"I'm just an ordinary guy," said Zhao Fugui, a 17-year-old construction worker. "But yeah, I think he should bring it up."

Veteran dissident Xu Wenli wrote Clinton to invite him to meet with members of the political opposition. But administration officials said Clinton will not meet dissidents on this trip, so as not to endanger them or embarrass his hosts.

Clinton aides cite pressing issues with which the U.S. needs Chinese help: a nuclear arms race between India and Pakistan, the Asian financial crisis and military instability on the Korean Peninsula.

Shaping the future

Twenty-six years after U.S. President Richard Nixon made his historic first trip to China, some observers believe this week's summit could be just as important, perhaps more.

"It's going to shape the future of the international order for the next five to 10 years, even more than President Nixon's visit to China," said Professor Huang Yasheng of Harvard University.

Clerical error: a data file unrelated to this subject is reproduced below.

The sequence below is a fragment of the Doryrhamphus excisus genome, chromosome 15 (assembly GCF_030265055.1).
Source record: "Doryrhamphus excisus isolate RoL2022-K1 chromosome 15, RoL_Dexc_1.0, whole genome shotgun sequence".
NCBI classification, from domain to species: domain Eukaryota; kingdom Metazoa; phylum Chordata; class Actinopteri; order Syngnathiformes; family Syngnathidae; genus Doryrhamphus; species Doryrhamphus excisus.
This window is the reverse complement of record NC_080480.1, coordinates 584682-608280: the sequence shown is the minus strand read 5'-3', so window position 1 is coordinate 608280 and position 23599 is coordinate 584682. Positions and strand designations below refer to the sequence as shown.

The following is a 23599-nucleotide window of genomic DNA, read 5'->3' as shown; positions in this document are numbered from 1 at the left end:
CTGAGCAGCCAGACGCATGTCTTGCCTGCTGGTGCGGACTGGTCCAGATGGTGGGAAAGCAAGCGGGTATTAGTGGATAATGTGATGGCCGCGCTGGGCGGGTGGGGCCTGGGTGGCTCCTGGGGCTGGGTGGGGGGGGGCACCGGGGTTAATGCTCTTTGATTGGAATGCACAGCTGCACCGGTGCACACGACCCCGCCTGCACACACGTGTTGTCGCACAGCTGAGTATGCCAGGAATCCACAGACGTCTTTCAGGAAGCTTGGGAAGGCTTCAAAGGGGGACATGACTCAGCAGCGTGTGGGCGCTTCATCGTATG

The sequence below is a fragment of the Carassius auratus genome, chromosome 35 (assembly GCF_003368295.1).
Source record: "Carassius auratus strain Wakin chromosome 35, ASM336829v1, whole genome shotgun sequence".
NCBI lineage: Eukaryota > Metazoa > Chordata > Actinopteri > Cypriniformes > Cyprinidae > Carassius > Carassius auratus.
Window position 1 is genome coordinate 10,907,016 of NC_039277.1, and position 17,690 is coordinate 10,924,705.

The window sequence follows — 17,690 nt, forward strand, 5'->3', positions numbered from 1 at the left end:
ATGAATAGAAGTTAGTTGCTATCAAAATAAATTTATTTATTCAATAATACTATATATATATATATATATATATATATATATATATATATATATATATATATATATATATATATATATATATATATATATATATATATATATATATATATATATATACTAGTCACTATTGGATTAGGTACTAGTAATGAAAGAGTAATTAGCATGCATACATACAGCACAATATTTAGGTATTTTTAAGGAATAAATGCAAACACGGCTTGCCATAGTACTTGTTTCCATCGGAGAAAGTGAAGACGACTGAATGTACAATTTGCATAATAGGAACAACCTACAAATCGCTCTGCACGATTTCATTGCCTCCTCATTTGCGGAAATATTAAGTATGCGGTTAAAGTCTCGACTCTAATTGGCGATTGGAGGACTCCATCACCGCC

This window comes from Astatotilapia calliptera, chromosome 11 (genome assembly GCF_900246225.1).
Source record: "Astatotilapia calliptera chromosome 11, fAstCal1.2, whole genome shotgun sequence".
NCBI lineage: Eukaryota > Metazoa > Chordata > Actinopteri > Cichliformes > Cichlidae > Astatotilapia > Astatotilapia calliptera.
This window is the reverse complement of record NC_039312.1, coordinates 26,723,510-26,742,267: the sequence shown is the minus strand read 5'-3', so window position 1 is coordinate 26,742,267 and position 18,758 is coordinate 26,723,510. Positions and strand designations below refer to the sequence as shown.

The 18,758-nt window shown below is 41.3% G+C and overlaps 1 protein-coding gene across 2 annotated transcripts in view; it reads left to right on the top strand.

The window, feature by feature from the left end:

"It's going to shape Chinese behavior at a very critical time, when the Chinese economy is growing very fast."

A Chinese official summed up Beijing's stance on the United States this way: "We can be your friend, or we can be your enemy. It's up to you."

That may be oversimplifying it a bit, but Clinton is betting that by engaging China with respect -- instead of isolating it -- he can do more to improve the lives of ordinary Chinese, and prevent this rising power from becoming a threat to the United States.

Meanwhile, both Clinton and Jiang are hoping their meeting's take-home image, at least, will be a friendly one.